A Japanese construction firm is planning to take tourists to space in an elevator that stretches a quarter of the way to the moon.
Obayashi Corp claimed the plan could be executed within 40 years.
The company says it could use carbon nanotube technology, which is more than 20 times stronger than steel, to build a lift shaft 96,000 kilometres above the Earth.
The company said it would carry up to 30 passengers at a time and travel at a speed of 200 kilometres per hour for a week, stopping off at a station at 36,000 kilometres.
Tourists would stay there, but researchers and specialists would be able to travel all the way to the end, said Satomi Katsuyama, the project’s leader.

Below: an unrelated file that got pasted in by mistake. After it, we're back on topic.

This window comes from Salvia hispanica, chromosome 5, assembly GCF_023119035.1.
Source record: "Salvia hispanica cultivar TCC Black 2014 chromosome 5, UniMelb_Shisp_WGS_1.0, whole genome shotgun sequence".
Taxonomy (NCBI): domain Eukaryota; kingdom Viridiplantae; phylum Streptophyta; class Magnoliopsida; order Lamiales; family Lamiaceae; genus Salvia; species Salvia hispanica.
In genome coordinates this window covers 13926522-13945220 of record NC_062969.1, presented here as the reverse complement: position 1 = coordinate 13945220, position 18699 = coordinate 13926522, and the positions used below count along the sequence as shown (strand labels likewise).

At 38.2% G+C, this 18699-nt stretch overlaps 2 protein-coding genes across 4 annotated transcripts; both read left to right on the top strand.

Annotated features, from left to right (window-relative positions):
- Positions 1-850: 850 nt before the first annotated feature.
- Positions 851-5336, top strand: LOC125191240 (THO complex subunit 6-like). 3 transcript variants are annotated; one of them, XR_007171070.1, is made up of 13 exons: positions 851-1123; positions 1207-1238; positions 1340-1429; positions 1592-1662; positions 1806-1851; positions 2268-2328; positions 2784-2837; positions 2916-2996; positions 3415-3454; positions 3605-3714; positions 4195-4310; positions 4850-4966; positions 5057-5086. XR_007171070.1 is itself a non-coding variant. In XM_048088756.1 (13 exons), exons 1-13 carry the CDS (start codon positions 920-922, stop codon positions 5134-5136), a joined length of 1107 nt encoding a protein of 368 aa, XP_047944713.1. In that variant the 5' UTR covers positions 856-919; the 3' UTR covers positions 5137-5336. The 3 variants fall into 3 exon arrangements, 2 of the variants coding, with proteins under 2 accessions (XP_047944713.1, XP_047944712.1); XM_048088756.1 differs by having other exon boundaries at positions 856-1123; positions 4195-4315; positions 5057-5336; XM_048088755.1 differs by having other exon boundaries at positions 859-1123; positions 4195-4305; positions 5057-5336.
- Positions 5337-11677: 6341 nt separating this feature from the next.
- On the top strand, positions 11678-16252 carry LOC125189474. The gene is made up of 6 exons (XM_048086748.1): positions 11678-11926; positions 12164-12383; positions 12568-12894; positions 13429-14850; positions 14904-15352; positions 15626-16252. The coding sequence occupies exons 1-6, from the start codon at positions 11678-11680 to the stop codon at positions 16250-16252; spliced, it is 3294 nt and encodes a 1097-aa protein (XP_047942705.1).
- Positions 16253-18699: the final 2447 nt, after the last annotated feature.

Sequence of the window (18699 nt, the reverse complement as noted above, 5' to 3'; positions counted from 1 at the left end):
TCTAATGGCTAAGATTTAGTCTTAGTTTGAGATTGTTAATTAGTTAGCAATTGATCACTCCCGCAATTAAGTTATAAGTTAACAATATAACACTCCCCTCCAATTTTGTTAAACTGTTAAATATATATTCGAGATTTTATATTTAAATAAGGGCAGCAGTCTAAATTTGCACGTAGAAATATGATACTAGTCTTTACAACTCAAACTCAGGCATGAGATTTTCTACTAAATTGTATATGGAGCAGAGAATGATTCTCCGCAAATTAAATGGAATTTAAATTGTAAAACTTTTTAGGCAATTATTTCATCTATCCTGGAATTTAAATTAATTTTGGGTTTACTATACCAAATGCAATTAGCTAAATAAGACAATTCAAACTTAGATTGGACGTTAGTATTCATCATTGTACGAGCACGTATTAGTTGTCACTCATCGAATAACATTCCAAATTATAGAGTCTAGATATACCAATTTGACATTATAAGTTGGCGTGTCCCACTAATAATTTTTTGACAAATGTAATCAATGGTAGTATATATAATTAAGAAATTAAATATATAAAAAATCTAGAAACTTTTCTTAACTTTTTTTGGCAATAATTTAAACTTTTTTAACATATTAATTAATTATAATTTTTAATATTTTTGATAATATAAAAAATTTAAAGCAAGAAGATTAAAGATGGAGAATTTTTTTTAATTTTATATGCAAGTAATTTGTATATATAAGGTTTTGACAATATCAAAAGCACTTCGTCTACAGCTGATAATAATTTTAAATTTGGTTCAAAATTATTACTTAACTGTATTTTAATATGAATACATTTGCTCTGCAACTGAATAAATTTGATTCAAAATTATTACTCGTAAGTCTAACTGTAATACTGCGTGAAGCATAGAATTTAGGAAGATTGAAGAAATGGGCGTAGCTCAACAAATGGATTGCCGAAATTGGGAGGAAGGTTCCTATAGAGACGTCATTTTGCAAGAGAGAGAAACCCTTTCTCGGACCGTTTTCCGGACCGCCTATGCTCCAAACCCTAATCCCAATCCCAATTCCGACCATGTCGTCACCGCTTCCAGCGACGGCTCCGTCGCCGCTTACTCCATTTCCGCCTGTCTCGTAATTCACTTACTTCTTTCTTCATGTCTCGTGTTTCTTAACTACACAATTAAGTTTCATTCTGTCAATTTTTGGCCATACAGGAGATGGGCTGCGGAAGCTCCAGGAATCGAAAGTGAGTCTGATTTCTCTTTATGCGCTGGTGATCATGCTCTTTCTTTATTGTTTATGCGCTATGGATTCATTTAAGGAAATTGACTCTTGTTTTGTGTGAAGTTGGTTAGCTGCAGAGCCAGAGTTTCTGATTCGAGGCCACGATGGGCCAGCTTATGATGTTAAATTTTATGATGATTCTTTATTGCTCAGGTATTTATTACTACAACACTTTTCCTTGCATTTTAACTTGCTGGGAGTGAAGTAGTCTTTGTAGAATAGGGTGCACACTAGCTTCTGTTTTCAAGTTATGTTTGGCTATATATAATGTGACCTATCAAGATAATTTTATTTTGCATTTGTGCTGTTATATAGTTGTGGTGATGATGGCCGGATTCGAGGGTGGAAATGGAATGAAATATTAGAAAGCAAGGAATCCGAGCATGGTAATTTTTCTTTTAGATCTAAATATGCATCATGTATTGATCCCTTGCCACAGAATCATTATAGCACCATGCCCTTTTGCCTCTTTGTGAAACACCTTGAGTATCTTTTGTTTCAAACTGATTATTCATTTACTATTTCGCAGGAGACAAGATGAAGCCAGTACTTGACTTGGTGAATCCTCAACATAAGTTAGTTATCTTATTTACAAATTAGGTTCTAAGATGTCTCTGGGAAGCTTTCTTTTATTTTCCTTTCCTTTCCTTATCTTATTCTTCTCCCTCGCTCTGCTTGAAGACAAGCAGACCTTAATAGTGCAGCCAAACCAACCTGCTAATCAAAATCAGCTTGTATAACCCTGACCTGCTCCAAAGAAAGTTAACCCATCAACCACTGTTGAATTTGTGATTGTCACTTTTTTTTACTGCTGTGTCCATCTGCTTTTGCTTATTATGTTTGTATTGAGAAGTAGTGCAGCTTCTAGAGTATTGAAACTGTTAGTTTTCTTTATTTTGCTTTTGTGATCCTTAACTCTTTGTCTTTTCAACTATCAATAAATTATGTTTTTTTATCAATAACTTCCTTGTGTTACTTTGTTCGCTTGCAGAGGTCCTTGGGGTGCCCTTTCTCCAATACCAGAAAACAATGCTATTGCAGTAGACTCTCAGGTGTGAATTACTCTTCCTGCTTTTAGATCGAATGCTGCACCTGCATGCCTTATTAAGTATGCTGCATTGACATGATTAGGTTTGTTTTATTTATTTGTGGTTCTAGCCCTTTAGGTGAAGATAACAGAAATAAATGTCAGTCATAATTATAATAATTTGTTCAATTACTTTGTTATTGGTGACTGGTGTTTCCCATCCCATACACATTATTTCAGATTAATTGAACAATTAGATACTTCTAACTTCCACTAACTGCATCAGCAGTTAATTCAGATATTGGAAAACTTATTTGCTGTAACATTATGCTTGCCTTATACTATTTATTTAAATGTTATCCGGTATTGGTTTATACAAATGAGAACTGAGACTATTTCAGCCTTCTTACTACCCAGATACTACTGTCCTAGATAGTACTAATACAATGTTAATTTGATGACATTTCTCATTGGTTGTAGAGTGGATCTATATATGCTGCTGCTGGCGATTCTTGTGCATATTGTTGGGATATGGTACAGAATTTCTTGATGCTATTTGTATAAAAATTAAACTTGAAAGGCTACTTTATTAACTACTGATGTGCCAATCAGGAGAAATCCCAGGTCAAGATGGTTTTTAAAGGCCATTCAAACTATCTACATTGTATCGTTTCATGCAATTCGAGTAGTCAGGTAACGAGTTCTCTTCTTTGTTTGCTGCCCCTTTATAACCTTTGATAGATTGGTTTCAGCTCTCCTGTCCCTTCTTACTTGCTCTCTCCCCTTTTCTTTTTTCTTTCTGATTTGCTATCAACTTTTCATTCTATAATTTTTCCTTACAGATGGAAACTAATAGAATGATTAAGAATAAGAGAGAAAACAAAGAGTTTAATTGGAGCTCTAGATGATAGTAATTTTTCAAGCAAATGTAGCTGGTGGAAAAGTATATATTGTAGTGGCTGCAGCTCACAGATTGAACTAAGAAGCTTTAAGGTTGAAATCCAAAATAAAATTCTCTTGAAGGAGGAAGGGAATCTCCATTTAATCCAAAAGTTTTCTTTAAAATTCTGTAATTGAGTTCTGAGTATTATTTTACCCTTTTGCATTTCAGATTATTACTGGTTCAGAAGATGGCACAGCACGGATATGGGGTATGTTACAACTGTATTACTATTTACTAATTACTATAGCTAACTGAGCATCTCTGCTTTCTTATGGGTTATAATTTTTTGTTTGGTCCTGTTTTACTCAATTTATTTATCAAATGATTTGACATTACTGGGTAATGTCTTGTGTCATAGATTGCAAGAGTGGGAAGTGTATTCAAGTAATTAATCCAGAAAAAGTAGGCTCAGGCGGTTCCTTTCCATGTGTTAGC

“Humans have long adored high towers. Rather than building it from the earth, we will construct it from the space,” the Sydney Morning Herald quoted Katsuyama as saying.
However, while Obayashi says the plan could work, there are presently no estimates for the cost of the structure, nor any idea where to build it, or who would pay for it.
Obayashi is just days away from completing work on Japan’s tallest structure, the Tokyo Sky Tree, which will stand 634 metres.
The tower, which will open for business in May, will serve as a digital broadcasting antenna as well as a sightseeing attraction that allows uninterrupted views of the Japanese capital and beyond.
“We were inspired by construction of Sky Tree. Our experts on construction, climate, wind patterns, design, they say it”s possible,” she said.